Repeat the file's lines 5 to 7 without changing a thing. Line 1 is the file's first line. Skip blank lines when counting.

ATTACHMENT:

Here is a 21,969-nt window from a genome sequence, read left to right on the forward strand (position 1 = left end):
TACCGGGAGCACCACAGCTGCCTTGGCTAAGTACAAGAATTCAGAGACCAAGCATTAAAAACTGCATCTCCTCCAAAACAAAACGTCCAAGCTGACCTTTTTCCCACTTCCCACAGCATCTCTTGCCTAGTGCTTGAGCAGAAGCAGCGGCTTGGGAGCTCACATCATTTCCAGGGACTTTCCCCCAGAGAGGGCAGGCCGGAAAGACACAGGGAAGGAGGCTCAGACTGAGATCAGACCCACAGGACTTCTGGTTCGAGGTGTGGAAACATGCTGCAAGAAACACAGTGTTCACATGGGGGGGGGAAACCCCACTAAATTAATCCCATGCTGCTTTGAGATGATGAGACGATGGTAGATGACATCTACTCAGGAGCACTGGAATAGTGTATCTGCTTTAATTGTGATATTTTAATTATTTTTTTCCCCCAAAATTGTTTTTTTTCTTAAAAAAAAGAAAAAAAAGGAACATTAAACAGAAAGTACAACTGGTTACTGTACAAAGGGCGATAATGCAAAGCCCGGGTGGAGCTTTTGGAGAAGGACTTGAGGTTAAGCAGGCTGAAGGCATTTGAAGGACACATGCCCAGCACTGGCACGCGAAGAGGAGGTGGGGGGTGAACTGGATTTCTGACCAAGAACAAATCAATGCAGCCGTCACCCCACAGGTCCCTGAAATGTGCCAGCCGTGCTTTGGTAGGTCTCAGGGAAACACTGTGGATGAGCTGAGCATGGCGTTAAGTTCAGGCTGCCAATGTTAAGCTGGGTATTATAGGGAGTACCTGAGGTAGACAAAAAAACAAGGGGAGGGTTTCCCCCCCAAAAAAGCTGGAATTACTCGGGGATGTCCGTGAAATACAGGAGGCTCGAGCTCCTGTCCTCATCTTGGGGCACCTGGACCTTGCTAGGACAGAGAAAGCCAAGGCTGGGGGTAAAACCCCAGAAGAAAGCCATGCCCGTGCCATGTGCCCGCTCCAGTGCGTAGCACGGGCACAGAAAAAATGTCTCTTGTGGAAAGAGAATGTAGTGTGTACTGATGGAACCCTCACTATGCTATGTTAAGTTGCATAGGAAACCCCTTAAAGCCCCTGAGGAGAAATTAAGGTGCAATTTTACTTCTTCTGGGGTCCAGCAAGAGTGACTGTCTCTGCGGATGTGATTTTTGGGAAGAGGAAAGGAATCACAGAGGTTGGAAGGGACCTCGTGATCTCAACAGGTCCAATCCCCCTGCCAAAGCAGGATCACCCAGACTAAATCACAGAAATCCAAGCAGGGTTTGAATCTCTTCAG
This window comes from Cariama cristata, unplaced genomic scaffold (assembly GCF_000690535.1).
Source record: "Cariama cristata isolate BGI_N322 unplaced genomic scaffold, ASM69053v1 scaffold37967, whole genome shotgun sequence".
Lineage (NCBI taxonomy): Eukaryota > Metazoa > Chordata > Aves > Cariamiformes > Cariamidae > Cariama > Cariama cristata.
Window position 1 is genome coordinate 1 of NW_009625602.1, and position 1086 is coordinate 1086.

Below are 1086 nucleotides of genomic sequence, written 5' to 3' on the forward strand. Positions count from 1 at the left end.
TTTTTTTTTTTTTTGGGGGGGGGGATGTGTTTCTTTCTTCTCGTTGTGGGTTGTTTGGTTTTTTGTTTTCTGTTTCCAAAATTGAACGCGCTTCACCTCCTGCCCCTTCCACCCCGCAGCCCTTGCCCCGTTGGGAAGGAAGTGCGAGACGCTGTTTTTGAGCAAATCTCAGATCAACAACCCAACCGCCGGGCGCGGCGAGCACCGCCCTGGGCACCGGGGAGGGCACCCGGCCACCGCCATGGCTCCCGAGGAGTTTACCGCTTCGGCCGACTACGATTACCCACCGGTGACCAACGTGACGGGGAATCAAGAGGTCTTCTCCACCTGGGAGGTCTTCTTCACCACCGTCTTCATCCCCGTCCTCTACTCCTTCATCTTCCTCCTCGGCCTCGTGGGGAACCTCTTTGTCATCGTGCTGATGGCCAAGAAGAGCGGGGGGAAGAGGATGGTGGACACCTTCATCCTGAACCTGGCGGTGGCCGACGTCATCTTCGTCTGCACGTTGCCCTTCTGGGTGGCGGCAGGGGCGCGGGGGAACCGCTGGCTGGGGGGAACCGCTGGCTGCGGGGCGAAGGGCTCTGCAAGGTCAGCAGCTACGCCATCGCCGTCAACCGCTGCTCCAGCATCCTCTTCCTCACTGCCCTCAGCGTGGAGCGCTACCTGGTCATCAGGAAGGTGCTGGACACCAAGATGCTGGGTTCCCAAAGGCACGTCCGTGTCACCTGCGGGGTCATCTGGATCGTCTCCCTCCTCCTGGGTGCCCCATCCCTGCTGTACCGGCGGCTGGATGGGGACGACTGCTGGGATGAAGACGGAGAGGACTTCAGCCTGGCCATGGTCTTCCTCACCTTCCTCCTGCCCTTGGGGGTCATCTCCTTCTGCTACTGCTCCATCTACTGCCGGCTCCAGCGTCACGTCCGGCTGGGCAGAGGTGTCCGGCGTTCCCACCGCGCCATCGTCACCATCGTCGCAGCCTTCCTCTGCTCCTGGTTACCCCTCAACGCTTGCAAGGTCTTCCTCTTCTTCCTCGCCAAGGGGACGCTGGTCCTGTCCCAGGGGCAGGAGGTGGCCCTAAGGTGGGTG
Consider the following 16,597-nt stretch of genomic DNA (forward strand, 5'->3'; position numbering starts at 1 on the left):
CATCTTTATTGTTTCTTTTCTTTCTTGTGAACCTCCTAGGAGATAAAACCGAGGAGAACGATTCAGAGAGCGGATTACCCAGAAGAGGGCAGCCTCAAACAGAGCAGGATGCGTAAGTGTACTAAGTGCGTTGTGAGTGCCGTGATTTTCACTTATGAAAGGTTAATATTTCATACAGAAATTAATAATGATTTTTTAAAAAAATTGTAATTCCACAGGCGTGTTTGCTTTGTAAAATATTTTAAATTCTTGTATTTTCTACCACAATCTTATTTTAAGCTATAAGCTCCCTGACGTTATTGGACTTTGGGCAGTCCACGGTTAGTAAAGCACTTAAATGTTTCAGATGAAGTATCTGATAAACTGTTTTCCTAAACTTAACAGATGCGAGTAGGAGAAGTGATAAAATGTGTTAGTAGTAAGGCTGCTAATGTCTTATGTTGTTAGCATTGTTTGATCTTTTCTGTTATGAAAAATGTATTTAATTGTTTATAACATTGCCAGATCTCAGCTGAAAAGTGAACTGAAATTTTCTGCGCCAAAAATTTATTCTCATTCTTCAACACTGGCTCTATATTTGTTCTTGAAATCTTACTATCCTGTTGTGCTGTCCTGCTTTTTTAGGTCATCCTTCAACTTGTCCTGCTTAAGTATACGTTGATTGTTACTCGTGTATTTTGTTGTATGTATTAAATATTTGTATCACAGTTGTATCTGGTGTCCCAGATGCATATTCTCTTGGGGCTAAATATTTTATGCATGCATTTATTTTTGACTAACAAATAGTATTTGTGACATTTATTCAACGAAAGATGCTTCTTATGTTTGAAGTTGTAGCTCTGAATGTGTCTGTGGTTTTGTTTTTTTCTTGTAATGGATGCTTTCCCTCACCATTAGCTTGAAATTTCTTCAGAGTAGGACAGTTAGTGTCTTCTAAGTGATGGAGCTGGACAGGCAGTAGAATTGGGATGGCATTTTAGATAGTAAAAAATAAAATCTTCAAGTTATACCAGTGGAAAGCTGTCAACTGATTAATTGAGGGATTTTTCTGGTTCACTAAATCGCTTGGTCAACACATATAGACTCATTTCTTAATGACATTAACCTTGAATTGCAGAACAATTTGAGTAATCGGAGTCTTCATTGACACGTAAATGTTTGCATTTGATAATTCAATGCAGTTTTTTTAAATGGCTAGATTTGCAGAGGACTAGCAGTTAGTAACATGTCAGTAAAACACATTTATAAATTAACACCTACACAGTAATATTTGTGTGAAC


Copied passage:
Lineage (NCBI taxonomy): Eukaryota > Metazoa > Chordata > Aves > Cariamiformes > Cariamidae > Cariama > Cariama cristata.
Window position 1 is genome coordinate 1 of NW_009625602.1, and position 1086 is coordinate 1086.

Below are 1086 nucleotides of genomic sequence, written 5' to 3' on the forward strand. Positions count from 1 at the left end.